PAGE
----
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and limb amputation not ordinarily associated with a collision with a car moving only 30 miles per hour. The condition of the defendant's car confirms the impression which inevitably rises from the pages of the testimony that the jury could well have found that the defendant was grossly negligent in the manner in which he handled his vehicle on the night of the tragedy. The extreme right corner of the car's front fender on the outer portion of the headlight was damaged in such a way as to establish quite convincingly that the decedent was walking where he could have been passed without collision if the defendant had been watching the path of travel he was about to traverse.
It would seem that the decedent himself had used extreme care in walking at the extreme right of the country road and in addition carried a flashlight to warn automobiles of his presence. At any rate, one Earl Gross testified: "A. And as I looked at this man I presumed to myself that he was dead. And as he was laying there, he had been carrying a flashlight; and at this time the flashlight was in his left-hand overcoat pocket, and the light was burning, with the light shining up." He also testified that while standing on the spot the culpable car which had continued on its way after the impact returned. It contained three young men. Gross said: "... When the car got close I stepped out in the middle of the road and stopped this car; and there was three boys in the car; and I could smell drink - now, which one was drinking, or who was drinking, I couldn't say - and I asked them if they would give a hand, there had been a man hit there; and this one boy [Joseph Ruckert] said, 'Yes, I was the one that hit him.'"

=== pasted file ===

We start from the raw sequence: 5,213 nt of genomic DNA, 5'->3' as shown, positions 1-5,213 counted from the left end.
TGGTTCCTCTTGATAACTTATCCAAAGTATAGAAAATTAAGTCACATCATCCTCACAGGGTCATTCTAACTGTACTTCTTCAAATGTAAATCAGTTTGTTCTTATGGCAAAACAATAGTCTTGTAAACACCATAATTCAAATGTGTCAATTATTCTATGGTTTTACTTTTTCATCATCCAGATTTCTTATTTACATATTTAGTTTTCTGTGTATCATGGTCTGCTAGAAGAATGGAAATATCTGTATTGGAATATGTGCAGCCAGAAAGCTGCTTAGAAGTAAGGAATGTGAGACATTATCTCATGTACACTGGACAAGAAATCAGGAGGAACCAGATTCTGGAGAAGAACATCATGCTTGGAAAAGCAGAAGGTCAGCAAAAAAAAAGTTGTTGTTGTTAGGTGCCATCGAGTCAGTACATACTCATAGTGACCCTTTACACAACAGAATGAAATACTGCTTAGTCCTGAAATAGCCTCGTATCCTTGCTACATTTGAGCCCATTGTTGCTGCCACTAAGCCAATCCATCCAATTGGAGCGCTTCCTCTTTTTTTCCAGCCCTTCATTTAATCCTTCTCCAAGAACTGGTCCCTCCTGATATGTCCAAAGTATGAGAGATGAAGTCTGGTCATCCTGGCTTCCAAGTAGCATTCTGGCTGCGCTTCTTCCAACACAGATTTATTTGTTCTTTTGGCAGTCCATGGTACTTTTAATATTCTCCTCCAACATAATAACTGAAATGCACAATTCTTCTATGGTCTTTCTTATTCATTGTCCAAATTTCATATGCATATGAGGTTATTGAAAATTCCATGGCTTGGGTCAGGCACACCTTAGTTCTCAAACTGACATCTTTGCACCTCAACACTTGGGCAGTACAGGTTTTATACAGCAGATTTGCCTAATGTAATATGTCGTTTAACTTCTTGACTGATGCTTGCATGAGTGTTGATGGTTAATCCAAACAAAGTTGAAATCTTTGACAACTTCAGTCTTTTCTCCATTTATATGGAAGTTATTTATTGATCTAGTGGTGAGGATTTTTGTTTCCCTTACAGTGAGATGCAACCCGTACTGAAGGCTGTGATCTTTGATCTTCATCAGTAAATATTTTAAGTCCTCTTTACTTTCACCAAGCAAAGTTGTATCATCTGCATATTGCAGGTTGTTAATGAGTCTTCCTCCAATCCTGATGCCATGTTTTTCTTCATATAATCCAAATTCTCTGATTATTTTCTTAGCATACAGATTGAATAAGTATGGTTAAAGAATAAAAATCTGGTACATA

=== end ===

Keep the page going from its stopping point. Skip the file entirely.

In his Opinion ordering the new trial, the Trial Judge said: "By way of parenthesis, the defendant entered
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a plea of guilty in the Court of Quarter Sessions to a charge of hit and run growing out of the same accident."
Although as indicated, it is scarcely likely that the defendant could have been blinded by the normal lights of a car 1000 feet away, it is possible that somewhere between the 1000 ft. point and the area of collision with the decedent, the defendant did experience some obscuring of vision because of the brilliance of the headlamps of the car facing him. While this Court has often said*fn* that a temporary blindness caused by an approaching vehicle does not charge the non-seeing motorist with negligence per se, it is obvious that these holdings refer only to a temporary or transitory blindness. Certainly the driver who is blinded by bright lights and continues to drive at the same or even only a slightly decelerated pace has transformed his car into a death-dealing juggernaut. If while travelling in that elongated dark zone he runs down someone who is unable to avoid him, he cannot then plead immunity from responsibility.